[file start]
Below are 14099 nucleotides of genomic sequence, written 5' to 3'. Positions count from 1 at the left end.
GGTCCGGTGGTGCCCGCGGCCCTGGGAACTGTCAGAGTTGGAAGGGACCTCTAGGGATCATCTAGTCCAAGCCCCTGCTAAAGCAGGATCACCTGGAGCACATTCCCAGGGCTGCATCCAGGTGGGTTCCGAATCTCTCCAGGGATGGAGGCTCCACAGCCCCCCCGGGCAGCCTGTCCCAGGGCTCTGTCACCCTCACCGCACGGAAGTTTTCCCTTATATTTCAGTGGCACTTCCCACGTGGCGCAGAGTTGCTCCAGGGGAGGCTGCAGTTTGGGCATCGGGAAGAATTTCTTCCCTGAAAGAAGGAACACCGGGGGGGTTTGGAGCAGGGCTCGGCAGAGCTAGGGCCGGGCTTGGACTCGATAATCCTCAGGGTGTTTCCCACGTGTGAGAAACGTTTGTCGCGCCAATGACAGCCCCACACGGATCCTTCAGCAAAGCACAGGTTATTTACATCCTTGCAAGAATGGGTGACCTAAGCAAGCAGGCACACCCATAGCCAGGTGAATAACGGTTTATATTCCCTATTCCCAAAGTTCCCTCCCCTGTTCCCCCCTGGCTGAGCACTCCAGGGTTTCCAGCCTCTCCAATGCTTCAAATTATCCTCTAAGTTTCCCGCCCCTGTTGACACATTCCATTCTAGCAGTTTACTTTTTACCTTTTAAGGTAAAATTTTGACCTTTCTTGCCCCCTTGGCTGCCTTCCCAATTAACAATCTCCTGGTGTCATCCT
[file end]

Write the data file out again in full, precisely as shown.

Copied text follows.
Below are 14099 nucleotides of genomic sequence, written 5' to 3'. Positions count from 1 at the left end.
GGTCCGGTGGTGCCCGCGGCCCTGGGAACTGTCAGAGTTGGAAGGGACCTCTAGGGATCATCTAGTCCAAGCCCCTGCTAAAGCAGGATCACCTGGAGCACATTCCCAGGGCTGCATCCAGGTGGGTTCCGAATCTCTCCAGGGATGGAGGCTCCACAGCCCCCCCGGGCAGCCTGTCCCAGGGCTCTGTCACCCTCACCGCACGGAAGTTTTCCCTTATATTTCAGTGGCACTTCCCACGTGGCGCAGAGTTGCTCCAGGGGAGGCTGCAGTTTGGGCATCGGGAAGAATTTCTTCCCTGAAAGAAGGAACACCGGGGGGGTTTGGAGCAGGGCTCGGCAGAGCTAGGGCCGGGCTTGGACTCGATAATCCTCAGGGTGTTTCCCACGTGTGAGAAACGTTTGTCGCGCCAATGACAGCCCCACACGGATCCTTCAGCAAAGCACAGGTTATTTACATCCTTGCAAGAATGGGTGACCTAAGCAAGCAGGCACACCCATAGCCAGGTGAATAACGGTTTATATTCCCTATTCCCAAAGTTCCCTCCCCTGTTCCCCCCTGGCTGAGCACTCCAGGGTTTCCAGCCTCTCCAATGCTTCAAATTATCCTCTAAGTTTCCCGCCCCTGTTGACACATTCCATTCTAGCAGTTTACTTTTTACCTTTTAAGGTAAAATTTTGACCTTTCTTGCCCCCTTGGCTGCCTTCCCAATTAACAATCTCCTGGTGTCATCCT